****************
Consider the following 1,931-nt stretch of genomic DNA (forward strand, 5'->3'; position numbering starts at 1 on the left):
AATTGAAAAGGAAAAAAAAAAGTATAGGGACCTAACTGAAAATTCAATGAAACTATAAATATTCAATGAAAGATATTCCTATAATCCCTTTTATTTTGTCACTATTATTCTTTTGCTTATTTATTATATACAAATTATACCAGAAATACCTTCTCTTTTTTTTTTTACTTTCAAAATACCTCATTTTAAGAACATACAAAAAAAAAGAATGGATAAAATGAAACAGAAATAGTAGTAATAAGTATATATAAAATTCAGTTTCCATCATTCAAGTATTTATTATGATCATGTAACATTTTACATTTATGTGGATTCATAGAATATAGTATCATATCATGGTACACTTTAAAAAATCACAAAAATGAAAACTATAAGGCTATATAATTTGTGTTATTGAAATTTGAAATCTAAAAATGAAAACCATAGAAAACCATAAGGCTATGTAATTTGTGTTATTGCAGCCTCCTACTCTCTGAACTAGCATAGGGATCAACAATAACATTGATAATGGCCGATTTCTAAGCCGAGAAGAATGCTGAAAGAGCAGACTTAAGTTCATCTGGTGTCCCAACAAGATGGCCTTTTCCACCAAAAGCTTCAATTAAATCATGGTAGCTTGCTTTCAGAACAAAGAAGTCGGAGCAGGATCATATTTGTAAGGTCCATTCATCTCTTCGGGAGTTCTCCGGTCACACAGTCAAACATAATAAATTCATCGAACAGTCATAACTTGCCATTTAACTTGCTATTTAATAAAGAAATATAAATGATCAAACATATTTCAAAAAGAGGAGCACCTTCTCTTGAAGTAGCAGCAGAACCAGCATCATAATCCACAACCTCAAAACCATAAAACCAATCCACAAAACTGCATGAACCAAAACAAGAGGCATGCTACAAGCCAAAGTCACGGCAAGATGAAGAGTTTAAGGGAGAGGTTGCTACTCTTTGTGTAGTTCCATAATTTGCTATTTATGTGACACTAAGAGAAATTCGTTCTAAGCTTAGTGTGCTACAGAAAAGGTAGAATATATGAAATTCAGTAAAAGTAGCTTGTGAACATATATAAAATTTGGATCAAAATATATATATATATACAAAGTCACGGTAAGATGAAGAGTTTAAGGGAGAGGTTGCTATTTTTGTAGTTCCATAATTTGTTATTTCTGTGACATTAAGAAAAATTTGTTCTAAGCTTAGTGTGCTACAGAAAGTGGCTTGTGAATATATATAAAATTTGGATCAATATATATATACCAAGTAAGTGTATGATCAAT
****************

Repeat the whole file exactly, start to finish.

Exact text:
Consider the following 1,931-nt stretch of genomic DNA (forward strand, 5'->3'; position numbering starts at 1 on the left):
AATTGAAAAGGAAAAAAAAAAGTATAGGGACCTAACTGAAAATTCAATGAAACTATAAATATTCAATGAAAGATATTCCTATAATCCCTTTTATTTTGTCACTATTATTCTTTTGCTTATTTATTATATACAAATTATACCAGAAATACCTTCTCTTTTTTTTTTTACTTTCAAAATACCTCATTTTAAGAACATACAAAAAAAAAGAATGGATAAAATGAAACAGAAATAGTAGTAATAAGTATATATAAAATTCAGTTTCCATCATTCAAGTATTTATTATGATCATGTAACATTTTACATTTATGTGGATTCATAGAATATAGTATCATATCATGGTACACTTTAAAAAATCACAAAAATGAAAACTATAAGGCTATATAATTTGTGTTATTGAAATTTGAAATCTAAAAATGAAAACCATAGAAAACCATAAGGCTATGTAATTTGTGTTATTGCAGCCTCCTACTCTCTGAACTAGCATAGGGATCAACAATAACATTGATAATGGCCGATTTCTAAGCCGAGAAGAATGCTGAAAGAGCAGACTTAAGTTCATCTGGTGTCCCAACAAGATGGCCTTTTCCACCAAAAGCTTCAATTAAATCATGGTAGCTTGCTTTCAGAACAAAGAAGTCGGAGCAGGATCATATTTGTAAGGTCCATTCATCTCTTCGGGAGTTCTCCGGTCACACAGTCAAACATAATAAATTCATCGAACAGTCATAACTTGCCATTTAACTTGCTATTTAATAAAGAAATATAAATGATCAAACATATTTCAAAAAGAGGAGCACCTTCTCTTGAAGTAGCAGCAGAACCAGCATCATAATCCACAACCTCAAAACCATAAAACCAATCCACAAAACTGCATGAACCAAAACAAGAGGCATGCTACAAGCCAAAGTCACGGCAAGATGAAGAGTTTAAGGGAGAGGTTGCTACTCTTTGTGTAGTTCCATAATTTGCTATTTATGTGACACTAAGAGAAATTCGTTCTAAGCTTAGTGTGCTACAGAAAAGGTAGAATATATGAAATTCAGTAAAAGTAGCTTGTGAACATATATAAAATTTGGATCAAAATATATATATATATACAAAGTCACGGTAAGATGAAGAGTTTAAGGGAGAGGTTGCTATTTTTGTAGTTCCATAATTTGTTATTTCTGTGACATTAAGAAAAATTTGTTCTAAGCTTAGTGTGCTACAGAAAGTGGCTTGTGAATATATATAAAATTTGGATCAATATATATATACCAAGTAAGTGTATGATCAAT